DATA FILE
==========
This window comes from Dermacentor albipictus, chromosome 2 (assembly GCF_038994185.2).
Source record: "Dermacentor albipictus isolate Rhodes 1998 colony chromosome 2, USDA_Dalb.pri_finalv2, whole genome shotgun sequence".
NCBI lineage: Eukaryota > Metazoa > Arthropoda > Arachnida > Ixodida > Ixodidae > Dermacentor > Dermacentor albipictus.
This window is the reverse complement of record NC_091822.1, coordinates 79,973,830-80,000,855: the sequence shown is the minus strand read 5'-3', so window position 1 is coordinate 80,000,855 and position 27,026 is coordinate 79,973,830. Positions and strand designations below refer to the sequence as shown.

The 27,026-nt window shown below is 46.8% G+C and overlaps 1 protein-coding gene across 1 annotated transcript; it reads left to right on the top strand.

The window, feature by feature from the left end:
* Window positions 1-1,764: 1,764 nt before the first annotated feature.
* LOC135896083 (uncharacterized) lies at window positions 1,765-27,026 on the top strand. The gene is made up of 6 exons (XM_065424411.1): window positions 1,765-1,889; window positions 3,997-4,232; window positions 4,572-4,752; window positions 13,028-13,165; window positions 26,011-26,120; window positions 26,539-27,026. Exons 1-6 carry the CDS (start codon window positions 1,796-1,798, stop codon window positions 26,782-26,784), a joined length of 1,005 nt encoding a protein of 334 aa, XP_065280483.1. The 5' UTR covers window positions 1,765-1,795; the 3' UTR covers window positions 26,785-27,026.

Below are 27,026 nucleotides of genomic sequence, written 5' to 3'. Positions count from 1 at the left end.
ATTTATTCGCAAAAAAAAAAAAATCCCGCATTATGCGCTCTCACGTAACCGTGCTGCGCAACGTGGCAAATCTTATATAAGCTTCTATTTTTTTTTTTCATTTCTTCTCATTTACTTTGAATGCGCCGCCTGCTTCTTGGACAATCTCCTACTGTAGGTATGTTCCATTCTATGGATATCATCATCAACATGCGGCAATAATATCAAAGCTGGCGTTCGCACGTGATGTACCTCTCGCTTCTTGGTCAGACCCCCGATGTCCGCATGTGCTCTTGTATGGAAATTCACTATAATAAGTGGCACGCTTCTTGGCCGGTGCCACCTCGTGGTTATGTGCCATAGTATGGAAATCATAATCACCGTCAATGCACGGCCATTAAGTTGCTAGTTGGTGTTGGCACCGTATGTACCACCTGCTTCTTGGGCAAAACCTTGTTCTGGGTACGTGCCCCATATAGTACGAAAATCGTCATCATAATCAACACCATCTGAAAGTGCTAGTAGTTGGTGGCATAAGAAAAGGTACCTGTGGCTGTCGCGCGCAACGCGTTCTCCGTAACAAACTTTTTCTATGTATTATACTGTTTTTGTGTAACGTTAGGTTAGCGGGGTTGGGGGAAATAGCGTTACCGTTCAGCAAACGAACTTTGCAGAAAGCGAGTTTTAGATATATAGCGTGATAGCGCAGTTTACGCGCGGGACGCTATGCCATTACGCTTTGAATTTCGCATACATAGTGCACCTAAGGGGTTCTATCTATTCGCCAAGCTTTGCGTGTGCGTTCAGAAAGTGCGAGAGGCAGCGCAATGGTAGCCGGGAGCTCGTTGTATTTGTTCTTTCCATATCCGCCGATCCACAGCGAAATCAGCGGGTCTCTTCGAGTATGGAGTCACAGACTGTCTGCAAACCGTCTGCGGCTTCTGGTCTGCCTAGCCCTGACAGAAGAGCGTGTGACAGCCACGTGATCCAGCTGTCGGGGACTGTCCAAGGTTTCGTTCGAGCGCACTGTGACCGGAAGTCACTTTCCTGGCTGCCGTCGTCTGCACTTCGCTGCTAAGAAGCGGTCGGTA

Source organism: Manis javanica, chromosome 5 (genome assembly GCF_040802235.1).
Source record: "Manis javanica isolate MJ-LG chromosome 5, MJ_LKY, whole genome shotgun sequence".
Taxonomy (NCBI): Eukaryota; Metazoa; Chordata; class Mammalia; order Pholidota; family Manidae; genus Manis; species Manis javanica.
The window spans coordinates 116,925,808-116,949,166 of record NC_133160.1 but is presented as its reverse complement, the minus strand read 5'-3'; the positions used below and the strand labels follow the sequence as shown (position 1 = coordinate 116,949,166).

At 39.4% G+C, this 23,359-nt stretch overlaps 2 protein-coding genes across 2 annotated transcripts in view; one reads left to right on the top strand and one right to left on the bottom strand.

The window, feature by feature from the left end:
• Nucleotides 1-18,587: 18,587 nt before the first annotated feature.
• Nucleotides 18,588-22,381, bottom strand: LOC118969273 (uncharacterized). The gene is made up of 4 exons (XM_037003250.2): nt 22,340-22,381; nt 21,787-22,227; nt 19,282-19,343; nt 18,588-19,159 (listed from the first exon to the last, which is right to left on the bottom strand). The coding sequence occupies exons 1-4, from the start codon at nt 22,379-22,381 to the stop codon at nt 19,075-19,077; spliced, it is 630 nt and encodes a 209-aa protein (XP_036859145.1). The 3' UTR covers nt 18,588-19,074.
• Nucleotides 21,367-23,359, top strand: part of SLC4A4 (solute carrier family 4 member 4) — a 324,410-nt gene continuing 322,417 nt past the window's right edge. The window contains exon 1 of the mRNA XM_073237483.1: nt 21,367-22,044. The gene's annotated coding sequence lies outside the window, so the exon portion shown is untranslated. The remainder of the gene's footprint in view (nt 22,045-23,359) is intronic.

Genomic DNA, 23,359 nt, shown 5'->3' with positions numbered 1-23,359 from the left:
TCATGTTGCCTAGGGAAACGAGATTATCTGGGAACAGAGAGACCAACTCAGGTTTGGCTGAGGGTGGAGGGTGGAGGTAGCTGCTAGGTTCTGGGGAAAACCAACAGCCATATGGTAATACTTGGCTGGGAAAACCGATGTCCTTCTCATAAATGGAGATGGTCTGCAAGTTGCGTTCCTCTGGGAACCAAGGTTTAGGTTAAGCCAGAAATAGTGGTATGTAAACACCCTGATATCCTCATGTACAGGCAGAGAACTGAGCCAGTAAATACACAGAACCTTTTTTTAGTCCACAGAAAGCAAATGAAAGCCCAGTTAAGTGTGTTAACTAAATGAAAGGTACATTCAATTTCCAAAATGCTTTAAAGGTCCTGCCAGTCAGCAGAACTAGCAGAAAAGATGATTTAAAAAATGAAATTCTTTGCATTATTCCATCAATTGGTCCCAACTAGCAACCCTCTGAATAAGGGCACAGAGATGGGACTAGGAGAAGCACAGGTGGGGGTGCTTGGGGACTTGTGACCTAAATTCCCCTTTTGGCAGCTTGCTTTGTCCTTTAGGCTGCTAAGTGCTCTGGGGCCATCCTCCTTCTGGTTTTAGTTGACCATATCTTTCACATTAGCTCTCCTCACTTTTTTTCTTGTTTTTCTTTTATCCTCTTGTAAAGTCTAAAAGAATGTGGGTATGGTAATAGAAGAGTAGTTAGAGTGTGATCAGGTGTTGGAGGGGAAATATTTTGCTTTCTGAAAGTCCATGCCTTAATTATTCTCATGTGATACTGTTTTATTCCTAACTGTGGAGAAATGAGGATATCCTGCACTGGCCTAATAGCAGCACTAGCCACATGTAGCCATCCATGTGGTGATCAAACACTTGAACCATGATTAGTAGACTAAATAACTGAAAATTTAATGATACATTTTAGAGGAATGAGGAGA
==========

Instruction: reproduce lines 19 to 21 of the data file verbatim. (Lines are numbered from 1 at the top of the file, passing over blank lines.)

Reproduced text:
• Nucleotides 21,367-23,359, top strand: part of SLC4A4 (solute carrier family 4 member 4) — a 324,410-nt gene continuing 322,417 nt past the window's right edge. The window contains exon 1 of the mRNA XM_073237483.1: nt 21,367-22,044. The gene's annotated coding sequence lies outside the window, so the exon portion shown is untranslated. The remainder of the gene's footprint in view (nt 22,045-23,359) is intronic.

Genomic DNA, 23,359 nt, shown 5'->3' with positions numbered 1-23,359 from the left:
TCATGTTGCCTAGGGAAACGAGATTATCTGGGAACAGAGAGACCAACTCAGGTTTGGCTGAGGGTGGAGGGTGGAGGTAGCTGCTAGGTTCTGGGGAAAACCAACAGCCATATGGTAATACTTGGCTGGGAAAACCGATGTCCTTCTCATAAATGGAGATGGTCTGCAAGTTGCGTTCCTCTGGGAACCAAGGTTTAGGTTAAGCCAGAAATAGTGGTATGTAAACACCCTGATATCCTCATGTACAGGCAGAGAACTGAGCCAGTAAATACACAGAACCTTTTTTTAGTCCACAGAAAGCAAATGAAAGCCCAGTTAAGTGTGTTAACTAAATGAAAGGTACATTCAATTTCCAAAATGCTTTAAAGGTCCTGCCAGTCAGCAGAACTAGCAGAAAAGATGATTTAAAAAATGAAATTCTTTGCATTATTCCATCAATTGGTCCCAACTAGCAACCCTCTGAATAAGGGCACAGAGATGGGACTAGGAGAAGCACAGGTGGGGGTGCTTGGGGACTTGTGACCTAAATTCCCCTTTTGGCAGCTTGCTTTGTCCTTTAGGCTGCTAAGTGCTCTGGGGCCATCCTCCTTCTGGTTTTAGTTGACCATATCTTTCACATTAGCTCTCCTCACTTTTTTTCTTGTTTTTCTTTTATCCTCTTGTAAAGTCTAAAAGAATGTGGGTATGGTAATAGAAGAGTAGTTAGAGTGTGATCAGGTGTTGGAGGGGAAATATTTTGCTTTCTGAAAGTCCATGCCTTAATTATTCTCATGTGATACTGTTTTATTCCTAACTGTGGAGAAATGAGGATATCCTGCACTGGCCTAATAGCAGCACTAGCCACATGTAGCCATCCATGTGGTGATCAAACACTTGAACCATGATTAGTAGACTAAATAACTGAAAATTTAATGATACATTTTAGAGGAATGAGGAGA